Hurricane Dorian threatens the US after devastating the Bahamas
Wayne White was checking on some properties he manages in North Myrtle Beach Thursday morning when he tweeted a video of a possible tornado in a rain band of Hurricane Dorian.
"I own White Realty and was checking on some properties that we manage. While at a traffic light, I saw the circular motion of the clouds. I grabbed my phone and about that time the funnel dropped. It was crazy," White told CNN.
The video below contains swearing:
Downed power lines and other storm conditions from Hurricane Dorian have left more than 128,000 customers without power on the coast of South Carolina, according to Dominion Energy South Carolina.
Crew are currently responding to address the situation. Dominion Energy tweeted at 7:20 a.m. ET.
You can report your outage at dominionenergysc.com/report or call 888-333-4465.
The coast of South Carolina is reporting sustained winds of 45 mph and wind gusts of 58 mph thanks to Hurricane Dorian, according to the 7 a.m. ET update from the National Hurricane Center.
The storm is moving north at 7 mph.
More than 1,600 members of the National Guard have been activated in South Carolina, according to National Guard spokesperson CPT Jessica Donnelly.
Donnelly says that high-water vehicles have been staged along the coastal region, with civilian authorities in the areas of Charleston, Georgetown, Mullins and Marion requesting assets ahead of the storm.
Debris removal teams are also prepared to deploy to help first responders. Aviation assets are on standby to provide transportation and search and rescue.
The National Weather Service has issued a tornado watch for parts of far southern North Carolina and far eastern South Carolina from 4:20 a.m. until 4:00 p.m. ET.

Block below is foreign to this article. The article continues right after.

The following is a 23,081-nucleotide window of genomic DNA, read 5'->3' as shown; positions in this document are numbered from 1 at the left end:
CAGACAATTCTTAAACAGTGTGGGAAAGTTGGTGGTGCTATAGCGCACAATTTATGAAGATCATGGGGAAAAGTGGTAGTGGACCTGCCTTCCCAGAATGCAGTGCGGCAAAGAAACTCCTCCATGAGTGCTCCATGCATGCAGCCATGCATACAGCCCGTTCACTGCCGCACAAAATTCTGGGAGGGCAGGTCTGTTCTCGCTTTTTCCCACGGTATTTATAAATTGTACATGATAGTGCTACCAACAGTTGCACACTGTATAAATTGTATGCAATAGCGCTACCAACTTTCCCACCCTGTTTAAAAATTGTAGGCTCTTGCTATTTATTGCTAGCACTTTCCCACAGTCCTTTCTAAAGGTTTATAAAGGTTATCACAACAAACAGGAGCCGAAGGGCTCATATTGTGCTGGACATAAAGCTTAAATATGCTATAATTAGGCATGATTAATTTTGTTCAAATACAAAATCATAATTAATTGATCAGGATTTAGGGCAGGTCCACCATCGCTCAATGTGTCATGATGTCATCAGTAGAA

Tornadoes are among a hurricane's most potent threats, with nearly all tropical cyclones hitting the United States producing at least one.
That’s because tornadoes thrive in part on strong vertical shear, which means a difference in horizontal winds' direction and speed at different heights. And tropical cyclones offer a lot of vertical shear.
Go here to learn more about why tornadoes and hurricanes often go hand in hand.
The National Weather Service in Charleston has issued a flash flood warning for portions of South Carolina, including the southeastern counties of Charleston, Berkeley, and Dorchester County until 10:15 a.m. ET.
As much as 4 inches of rain has already fallen since Wednesday afternoon, with heavier rainbands from Dorian expected to bring as much as 1 to 2 inches per hour through Thursday morning, the weather service said.
Flash flooding is expected to begin shortly in locations including Church Creek in West Ashley, Downtown Charleston, North Charleston, Mount Pleasant, Goose Creek, Hanahan, McClellanville, Edisto Beach and Middleton Place.
Additional rainfall amounts of up to 5 to 6 inches are possible in the warned areas, with the potential to rise to 8 to 10 inches.
The heavy rainfall will peak between Thursday afternoon through Friday evening.
Twitter user Steve Adkins posted a video of downtown Charleston during the early hours of Thursday morning. In the footage, powerful winds and relentless rain can be seen pummeling the streets in South Carolina.
Hurricane Dorian has left more than 167,000 customers in Georgia and South Carolina without power this morning, according to poweroutage.us.
The number of people without power across the two states has been steadily rising all morning, with a jump of more than 52,000 people losing power in just the last hour alone.
The bulk of the outages are in the South Carolina, where there are more than 154,000 customers without power.
Charleston County resident Art Perry captured battering winds and heavy rain from outside his home, on the northeast point of James Island, early this morning.
Saying that Dorian had already overstayed its welcome, he encouraged everyone to stay safe.